trailers are fun to watch--so fun, in fact, that oftentimes they're better than the films they're promoting. but if i could rule over the trailerworld for a day, there's a lot i'd change.
for example, the 2:30-minute trailer that gives the entire story away, and in comedies, showcases all the best jokes. instead, i'd stick to 60-90-second teasers that give an audience just a hint of what they'll find in the film without giving up the goods.
for example, check out the trailer for Funny People. is there anything you don't know about the film by the time you've finished watching this? he gets sick, he gets better (which doesn't happen until an hour into the movie), he reconnects with the "one who got away" and he sets out to win her back. other than a few more jokes and an Eminem cameo, they're not hiding much.
something else i'd get rid of is multiple trailers for one film.
i remember The Dark Knight had one teaser and three full-length trailers. and as much as i loved all the marketing materials for that film, i really didn't need every single great moment divulged to me before i had a chance to watch the film. honestly, i think even if they had only released the teaser (which was really good), audiences would still have flocked to theaters.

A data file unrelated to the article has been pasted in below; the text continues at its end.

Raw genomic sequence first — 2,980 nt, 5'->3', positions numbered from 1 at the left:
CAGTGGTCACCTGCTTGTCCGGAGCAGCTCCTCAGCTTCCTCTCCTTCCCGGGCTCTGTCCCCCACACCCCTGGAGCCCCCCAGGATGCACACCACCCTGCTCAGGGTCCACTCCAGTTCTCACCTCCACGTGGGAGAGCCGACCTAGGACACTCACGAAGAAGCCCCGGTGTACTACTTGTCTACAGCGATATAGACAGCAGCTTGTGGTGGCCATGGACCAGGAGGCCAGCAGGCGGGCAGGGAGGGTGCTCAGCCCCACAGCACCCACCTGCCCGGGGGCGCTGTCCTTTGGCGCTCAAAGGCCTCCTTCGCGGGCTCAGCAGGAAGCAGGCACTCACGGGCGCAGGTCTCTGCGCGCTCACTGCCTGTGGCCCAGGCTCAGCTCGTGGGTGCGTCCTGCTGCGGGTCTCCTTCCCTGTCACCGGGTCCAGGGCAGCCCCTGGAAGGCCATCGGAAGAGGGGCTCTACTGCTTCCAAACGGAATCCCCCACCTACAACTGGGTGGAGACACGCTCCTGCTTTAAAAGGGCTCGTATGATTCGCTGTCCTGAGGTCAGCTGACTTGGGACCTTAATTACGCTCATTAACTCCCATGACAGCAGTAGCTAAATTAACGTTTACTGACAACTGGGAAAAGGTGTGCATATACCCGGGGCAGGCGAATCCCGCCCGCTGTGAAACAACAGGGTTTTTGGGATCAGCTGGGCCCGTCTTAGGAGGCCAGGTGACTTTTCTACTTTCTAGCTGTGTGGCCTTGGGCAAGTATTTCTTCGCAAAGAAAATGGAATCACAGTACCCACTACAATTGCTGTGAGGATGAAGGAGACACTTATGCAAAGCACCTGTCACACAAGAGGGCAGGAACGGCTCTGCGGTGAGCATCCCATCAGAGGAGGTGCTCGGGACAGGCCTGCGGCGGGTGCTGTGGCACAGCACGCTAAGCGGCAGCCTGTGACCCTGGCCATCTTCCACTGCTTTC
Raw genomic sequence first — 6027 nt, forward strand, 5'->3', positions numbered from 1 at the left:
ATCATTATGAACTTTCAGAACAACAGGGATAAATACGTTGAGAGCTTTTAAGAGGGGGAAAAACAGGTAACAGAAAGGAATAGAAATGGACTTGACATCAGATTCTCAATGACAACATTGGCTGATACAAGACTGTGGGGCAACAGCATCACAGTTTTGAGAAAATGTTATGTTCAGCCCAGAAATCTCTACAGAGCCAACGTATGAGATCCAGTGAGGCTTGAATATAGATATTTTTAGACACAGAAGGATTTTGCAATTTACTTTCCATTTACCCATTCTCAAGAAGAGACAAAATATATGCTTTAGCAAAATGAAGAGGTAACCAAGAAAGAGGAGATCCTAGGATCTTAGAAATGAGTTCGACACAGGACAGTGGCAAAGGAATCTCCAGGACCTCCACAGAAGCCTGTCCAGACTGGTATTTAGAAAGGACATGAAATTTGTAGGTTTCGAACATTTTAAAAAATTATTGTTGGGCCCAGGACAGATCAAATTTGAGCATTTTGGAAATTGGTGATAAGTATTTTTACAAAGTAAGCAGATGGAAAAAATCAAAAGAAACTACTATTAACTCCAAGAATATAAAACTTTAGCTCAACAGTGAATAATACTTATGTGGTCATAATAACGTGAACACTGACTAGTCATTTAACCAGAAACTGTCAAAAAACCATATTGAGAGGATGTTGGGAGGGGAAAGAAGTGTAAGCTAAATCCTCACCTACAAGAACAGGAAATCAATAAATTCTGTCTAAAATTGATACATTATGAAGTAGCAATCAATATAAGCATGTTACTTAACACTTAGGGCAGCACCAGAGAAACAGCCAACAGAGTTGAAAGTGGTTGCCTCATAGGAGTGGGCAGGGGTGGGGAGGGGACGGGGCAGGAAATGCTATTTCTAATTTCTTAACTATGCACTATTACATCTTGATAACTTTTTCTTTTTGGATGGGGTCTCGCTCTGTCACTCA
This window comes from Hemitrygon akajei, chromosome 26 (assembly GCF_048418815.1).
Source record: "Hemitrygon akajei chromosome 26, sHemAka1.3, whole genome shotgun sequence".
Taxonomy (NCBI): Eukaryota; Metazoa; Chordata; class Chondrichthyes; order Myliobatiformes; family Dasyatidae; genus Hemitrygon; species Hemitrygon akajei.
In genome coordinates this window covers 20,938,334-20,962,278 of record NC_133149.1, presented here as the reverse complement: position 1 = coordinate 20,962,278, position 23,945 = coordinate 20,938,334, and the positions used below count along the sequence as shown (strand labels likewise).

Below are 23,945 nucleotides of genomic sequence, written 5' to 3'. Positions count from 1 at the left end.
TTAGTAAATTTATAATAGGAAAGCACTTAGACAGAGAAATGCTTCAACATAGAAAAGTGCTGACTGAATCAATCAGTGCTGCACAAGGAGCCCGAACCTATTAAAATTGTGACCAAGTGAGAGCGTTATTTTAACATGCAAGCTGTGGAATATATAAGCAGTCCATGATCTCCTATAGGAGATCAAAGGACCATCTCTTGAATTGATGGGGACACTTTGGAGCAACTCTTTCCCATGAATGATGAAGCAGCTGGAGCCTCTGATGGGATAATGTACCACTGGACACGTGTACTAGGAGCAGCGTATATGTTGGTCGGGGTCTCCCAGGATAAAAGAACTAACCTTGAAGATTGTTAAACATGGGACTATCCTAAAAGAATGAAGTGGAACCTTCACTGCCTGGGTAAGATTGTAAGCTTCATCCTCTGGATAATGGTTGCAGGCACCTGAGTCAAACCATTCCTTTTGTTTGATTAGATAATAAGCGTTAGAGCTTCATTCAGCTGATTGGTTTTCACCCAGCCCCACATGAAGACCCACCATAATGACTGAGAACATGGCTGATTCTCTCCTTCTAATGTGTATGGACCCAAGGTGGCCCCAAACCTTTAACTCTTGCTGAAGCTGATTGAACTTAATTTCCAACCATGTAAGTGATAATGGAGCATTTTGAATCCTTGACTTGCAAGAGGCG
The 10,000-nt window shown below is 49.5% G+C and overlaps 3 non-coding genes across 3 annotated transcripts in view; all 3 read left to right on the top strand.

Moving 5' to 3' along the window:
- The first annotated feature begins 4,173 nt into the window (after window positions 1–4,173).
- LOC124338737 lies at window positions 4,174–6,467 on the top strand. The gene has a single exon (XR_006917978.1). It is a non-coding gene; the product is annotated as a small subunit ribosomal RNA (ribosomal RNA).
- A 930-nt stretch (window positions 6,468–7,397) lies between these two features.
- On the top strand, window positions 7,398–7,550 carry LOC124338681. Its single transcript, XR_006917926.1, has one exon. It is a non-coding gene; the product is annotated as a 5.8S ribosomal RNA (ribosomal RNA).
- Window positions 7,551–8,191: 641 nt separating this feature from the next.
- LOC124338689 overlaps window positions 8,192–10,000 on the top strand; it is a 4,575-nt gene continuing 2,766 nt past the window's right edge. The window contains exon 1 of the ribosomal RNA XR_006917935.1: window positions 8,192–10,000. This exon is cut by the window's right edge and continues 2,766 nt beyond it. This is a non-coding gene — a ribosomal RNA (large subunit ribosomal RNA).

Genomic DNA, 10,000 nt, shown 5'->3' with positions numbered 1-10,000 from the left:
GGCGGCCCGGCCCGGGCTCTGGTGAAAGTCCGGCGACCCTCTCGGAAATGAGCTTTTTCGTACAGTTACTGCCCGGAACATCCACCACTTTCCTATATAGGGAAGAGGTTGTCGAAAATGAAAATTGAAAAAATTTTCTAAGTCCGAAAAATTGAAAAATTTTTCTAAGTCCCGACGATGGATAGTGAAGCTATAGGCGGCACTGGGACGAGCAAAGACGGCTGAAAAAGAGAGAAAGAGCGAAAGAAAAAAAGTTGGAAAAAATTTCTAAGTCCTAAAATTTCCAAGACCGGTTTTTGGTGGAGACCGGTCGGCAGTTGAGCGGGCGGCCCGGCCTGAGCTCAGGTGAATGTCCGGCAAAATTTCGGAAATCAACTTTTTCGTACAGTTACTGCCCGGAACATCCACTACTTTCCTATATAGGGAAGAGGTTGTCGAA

when i finally watched The Dark Knight, i found myself analyzing the film rather than simply enjoying it. and that's because i already knew so much going in that i was waiting for specific trailer moments to play out.
the solution, as i see it, is some sort of teaser-trailer hybrid.
it's shorter than a trailer, has more substance than a teaser, and it hinges on either a stylistic technique or a major scene or an important character, using that to give the audience a taste of the film—as opposed to giving us the whole story.
here's a trailer that would work as a trailerette.
what's so great about this trailer(ette) is that it gives us a sense of the film's tone, its main character, the general plotline, production value, and the filmmakers' credentials—but we still don't know the details of what happens. the sole information we're given is that this man goes to speak with his rabbi and gets turned away. everything else is achieved through sound design, repeating dialogue, and a picture montage.
what do you think of the trailerette? (and can you think of a sexier name for it?)